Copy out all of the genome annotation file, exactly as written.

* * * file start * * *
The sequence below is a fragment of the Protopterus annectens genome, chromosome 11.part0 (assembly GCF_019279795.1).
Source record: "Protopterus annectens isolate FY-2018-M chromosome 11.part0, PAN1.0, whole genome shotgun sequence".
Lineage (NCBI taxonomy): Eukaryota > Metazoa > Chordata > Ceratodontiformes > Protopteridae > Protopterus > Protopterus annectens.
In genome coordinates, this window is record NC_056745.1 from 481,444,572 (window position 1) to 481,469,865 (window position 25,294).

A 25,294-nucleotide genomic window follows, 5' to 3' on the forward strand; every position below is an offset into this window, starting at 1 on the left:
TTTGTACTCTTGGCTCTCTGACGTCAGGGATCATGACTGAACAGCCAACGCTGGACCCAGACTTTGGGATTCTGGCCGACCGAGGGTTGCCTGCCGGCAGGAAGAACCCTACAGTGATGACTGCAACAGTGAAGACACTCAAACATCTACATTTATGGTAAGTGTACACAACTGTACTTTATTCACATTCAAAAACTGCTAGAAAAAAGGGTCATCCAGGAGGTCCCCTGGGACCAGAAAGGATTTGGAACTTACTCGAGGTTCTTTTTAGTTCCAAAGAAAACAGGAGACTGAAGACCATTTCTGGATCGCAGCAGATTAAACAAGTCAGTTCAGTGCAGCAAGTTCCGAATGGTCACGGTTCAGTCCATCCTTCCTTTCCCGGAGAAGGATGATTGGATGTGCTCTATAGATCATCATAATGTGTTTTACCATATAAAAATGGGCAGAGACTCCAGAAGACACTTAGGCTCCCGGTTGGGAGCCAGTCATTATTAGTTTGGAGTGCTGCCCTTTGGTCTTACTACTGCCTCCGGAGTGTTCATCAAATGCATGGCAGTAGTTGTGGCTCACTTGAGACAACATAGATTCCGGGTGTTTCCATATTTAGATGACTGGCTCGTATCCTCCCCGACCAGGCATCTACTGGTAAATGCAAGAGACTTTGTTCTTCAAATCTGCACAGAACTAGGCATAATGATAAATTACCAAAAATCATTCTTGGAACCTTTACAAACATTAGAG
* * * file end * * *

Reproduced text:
The sequence below is a fragment of the Protopterus annectens genome, chromosome 11.part0 (assembly GCF_019279795.1).
Source record: "Protopterus annectens isolate FY-2018-M chromosome 11.part0, PAN1.0, whole genome shotgun sequence".
Lineage (NCBI taxonomy): Eukaryota > Metazoa > Chordata > Ceratodontiformes > Protopteridae > Protopterus > Protopterus annectens.
In genome coordinates, this window is record NC_056745.1 from 481,444,572 (window position 1) to 481,469,865 (window position 25,294).

A 25,294-nucleotide genomic window follows, 5' to 3' on the forward strand; every position below is an offset into this window, starting at 1 on the left:
TTTGTACTCTTGGCTCTCTGACGTCAGGGATCATGACTGAACAGCCAACGCTGGACCCAGACTTTGGGATTCTGGCCGACCGAGGGTTGCCTGCCGGCAGGAAGAACCCTACAGTGATGACTGCAACAGTGAAGACACTCAAACATCTACATTTATGGTAAGTGTACACAACTGTACTTTATTCACATTCAAAAACTGCTAGAAAAAAGGGTCATCCAGGAGGTCCCCTGGGACCAGAAAGGATTTGGAACTTACTCGAGGTTCTTTTTAGTTCCAAAGAAAACAGGAGACTGAAGACCATTTCTGGATCGCAGCAGATTAAACAAGTCAGTTCAGTGCAGCAAGTTCCGAATGGTCACGGTTCAGTCCATCCTTCCTTTCCCGGAGAAGGATGATTGGATGTGCTCTATAGATCATCATAATGTGTTTTACCATATAAAAATGGGCAGAGACTCCAGAAGACACTTAGGCTCCCGGTTGGGAGCCAGTCATTATTAGTTTGGAGTGCTGCCCTTTGGTCTTACTACTGCCTCCGGAGTGTTCATCAAATGCATGGCAGTAGTTGTGGCTCACTTGAGACAACATAGATTCCGGGTGTTTCCATATTTAGATGACTGGCTCGTATCCTCCCCGACCAGGCATCTACTGGTAAATGCAAGAGACTTTGTTCTTCAAATCTGCACAGAACTAGGCATAATGATAAATTACCAAAAATCATTCTTGGAACCTTTACAAACATTAGAG